It is official. I am stuck in an endless monologue. Some people call it Groundhog Day. But I am content with an ‘endless monologue’.
Work. Eat. Sleep. Repeat. Seven days a week.
Even the discipline of protecting holidays has fallen by the wayside. I am disappointed and angry with myself for sacrificing my holiday for work reasons. While I’m committed to my job, reflections on the last month reinforce that I resent the expectation that I am ‘always available’.
Because I am committed, and typically put work first, I appreciate I have blurred the lines. For many years, I have forced colleagues and staff members to take periodic holidays. It is essential to ensure a healthy productive workforce. Working week-in-week-out isn’t healthy. The research and evidence prove it.
It’s hypocritical when working in healthcare and you don’t even protect your own space from work. I have previously dipped in and out of work while on holiday. It’s been on my terms. Partly to reduce the intensity of the first day back at work. But the pendulum has moved from choice to expect.
Fundamentally, I have created and accepted the position. I take responsibility that I have become stuck. That I have fallen into this monologue. Hit the brick wall.
Solution, not frustration
One of my mantras at the moment is the solution, not frustration.
I get frustrated. Often. Too often. My expectations are high. As an over-functioner, I am constantly pushing myself. Expecting more. Then getting frustrated when I don’t achieve what I set out to do.
I remind myself that I am doing my best. In fact, I’m doing a damn good job. But I never think it is enough. I’m not convinced others think I’m doing a good job either. That’s their problem, not mine. As I expressed in It Takes Time I need to work on my frustrations and park the constant prodding from others.
Understanding why I get so frustrated isn’t simple. But it’s a start. Every thought, action, emotion and reaction is helping me learn more about myself.
Competitiveness is a factor. Too much emphasis on winning. Not a surprise given that most of my career has been focused on sales or driving income. Being top of the sales league. Beating last year’s income targets. Delivering budgets.
But why? What is it that I am trying to beat? Why is it always a competition?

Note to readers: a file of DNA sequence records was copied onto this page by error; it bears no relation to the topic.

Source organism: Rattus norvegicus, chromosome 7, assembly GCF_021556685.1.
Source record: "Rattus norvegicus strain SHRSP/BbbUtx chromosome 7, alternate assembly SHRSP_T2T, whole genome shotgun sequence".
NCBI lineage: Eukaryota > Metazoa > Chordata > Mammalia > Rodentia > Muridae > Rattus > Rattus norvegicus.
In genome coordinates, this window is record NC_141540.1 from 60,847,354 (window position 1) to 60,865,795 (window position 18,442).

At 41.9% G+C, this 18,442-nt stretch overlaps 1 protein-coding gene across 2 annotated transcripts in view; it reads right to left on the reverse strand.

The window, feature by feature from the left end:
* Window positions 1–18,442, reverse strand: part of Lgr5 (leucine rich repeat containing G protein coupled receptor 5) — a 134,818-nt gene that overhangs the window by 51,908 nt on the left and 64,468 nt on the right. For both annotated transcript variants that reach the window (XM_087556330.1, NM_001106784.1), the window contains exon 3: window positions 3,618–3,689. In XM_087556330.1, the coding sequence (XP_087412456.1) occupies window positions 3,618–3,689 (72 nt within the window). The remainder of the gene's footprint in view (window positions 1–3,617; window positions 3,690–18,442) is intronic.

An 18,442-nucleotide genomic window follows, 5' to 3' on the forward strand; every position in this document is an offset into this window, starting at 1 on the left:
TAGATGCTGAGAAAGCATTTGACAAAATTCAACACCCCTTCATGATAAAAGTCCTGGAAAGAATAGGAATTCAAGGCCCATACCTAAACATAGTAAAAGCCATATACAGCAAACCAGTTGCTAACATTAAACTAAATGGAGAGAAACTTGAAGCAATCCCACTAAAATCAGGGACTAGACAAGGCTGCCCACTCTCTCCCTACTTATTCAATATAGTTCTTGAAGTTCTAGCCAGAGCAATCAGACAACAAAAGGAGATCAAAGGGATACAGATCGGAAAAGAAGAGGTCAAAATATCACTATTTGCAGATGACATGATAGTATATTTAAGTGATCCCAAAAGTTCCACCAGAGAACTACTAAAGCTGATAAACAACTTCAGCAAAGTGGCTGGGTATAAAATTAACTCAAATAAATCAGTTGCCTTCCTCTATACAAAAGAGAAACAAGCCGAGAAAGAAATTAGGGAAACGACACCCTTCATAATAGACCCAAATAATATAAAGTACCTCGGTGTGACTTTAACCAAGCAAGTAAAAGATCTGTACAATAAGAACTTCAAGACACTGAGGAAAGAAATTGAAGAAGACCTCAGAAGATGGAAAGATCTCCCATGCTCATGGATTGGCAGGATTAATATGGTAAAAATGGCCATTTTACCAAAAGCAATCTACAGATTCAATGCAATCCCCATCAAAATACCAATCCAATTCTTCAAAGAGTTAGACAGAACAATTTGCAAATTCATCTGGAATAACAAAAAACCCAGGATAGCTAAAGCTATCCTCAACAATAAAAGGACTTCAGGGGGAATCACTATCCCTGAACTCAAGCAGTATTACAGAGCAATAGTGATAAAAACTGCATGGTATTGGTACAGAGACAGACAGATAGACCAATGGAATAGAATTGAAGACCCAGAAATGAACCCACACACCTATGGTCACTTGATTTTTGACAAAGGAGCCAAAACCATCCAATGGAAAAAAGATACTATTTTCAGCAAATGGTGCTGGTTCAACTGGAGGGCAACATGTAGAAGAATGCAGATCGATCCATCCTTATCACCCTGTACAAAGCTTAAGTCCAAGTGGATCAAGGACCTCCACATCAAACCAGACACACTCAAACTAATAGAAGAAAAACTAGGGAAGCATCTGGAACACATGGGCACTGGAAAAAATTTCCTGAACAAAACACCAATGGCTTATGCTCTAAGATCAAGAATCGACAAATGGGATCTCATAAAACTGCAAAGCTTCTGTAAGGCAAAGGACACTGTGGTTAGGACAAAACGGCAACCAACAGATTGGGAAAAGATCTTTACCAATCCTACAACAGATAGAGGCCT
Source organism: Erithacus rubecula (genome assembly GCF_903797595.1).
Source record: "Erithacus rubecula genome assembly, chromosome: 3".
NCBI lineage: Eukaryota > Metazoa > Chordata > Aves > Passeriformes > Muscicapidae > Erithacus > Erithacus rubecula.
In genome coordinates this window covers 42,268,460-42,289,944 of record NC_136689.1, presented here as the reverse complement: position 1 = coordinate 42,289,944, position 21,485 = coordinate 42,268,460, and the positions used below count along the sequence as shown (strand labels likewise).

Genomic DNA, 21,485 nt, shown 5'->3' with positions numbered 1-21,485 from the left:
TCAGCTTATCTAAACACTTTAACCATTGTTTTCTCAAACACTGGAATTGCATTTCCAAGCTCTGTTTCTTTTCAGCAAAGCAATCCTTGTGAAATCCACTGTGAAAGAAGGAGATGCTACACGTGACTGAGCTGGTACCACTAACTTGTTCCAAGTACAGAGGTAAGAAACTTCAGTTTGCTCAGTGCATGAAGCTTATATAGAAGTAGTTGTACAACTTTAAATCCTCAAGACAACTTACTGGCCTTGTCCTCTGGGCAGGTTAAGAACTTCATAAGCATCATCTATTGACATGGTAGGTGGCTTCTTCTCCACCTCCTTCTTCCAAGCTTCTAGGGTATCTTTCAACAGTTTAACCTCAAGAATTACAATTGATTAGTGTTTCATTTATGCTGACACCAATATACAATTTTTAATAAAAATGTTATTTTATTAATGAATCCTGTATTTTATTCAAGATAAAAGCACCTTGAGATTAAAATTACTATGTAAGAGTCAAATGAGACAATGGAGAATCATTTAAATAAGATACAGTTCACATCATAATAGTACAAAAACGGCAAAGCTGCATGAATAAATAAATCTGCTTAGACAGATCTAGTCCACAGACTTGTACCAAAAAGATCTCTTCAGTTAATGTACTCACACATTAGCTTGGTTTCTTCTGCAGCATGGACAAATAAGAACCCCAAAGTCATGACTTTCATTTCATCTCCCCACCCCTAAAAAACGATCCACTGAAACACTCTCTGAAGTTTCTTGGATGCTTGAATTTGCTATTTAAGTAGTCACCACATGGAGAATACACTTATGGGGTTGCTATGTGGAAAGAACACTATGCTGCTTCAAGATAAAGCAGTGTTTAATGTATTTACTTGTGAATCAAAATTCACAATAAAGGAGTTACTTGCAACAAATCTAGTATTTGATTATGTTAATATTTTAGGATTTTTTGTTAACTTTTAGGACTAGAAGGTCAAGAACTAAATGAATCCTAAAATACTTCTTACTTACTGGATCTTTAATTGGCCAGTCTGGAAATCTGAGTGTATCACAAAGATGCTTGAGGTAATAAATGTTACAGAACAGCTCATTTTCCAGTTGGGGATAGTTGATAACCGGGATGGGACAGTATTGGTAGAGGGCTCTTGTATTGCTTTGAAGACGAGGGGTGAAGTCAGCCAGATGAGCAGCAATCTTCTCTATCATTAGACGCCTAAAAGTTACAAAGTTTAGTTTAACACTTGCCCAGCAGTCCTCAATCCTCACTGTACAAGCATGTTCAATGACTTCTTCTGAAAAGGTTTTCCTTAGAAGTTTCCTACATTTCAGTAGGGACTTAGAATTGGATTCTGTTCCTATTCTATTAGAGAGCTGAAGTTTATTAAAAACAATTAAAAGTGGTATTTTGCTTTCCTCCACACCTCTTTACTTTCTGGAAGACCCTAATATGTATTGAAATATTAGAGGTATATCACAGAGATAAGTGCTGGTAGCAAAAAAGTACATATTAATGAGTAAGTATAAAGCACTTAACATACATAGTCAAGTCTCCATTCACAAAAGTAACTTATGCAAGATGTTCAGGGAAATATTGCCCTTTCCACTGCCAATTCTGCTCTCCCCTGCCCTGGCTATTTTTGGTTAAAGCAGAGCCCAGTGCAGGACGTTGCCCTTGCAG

I believe part of this is just my make up. I was hugely involved in sport at school. I played football, rugby, cricket and hockey throughout my school life at a competitive level. Academically I felt pressure to deliver results too. Every pupil is graded and placed in different ‘sets’. Teachers continually pushed me to do my best, but equally demonstrated disappointment that I wasn’t working at the highest level.
This focus on competition, or to constantly do better, isn’t healthy for me. I believe this drives my frustration. Frustration with myself and that of others. It drives my impatience and escalates my anxiety around the fear of failure. I’m on a roundabout. Similar to those at the fairground. I feel I’m sitting on a carousel horse, going round and round, up and down. Occasionally, it stops. Pauses. And off we go again.
I need to find a solution because I know my frustrations boil over. At work, I try to find solutions to resolve challenges, work better, do and achieve more. But I need to do more outside work.
Commit to change
I’m getting off the fairground ride. As it’s not fun to be on the roundabout.
It’s my responsibility to get off the ride and force the change. Given I’ve created and accepted the position I am in, I am the only person who can make this change. I’m committed to this change.
The culture I’ve created isn’t fun anymore. The expectations set by myself and others, are simply unachievable and trigger my frustrations. It pushes my anxiety about the fear of failure sky-high. Enough is never enough. It’s all psychological and it’s taken me a gear-shift to realise that.
I don’t want to live in a bubble that is all focused on material things. Striving for a better car. A better house. A larger wardrobe. A bigger bank balance. Building a pension pot.
After working for 30 plus years, it’s time for a change. I have an opportunity. And I’m going to grab it.
Getting a return on happiness is more important to me. Minimalising my life and focusing on simpler things is incredibly appealing. As corny as it sounds, I’m looking for a simpler life. Admittedly it’s taken a long time to realise it, but I’ve got there in the end.
It’s not going to be easy, but if I commit the same to live a simpler life as I have in my career, I’m going to smash it.
Incredibly, I’ve no fear about moving to Portugal.
Bring it on.
Never ending stairs picture by kind permission of Luca Bravo
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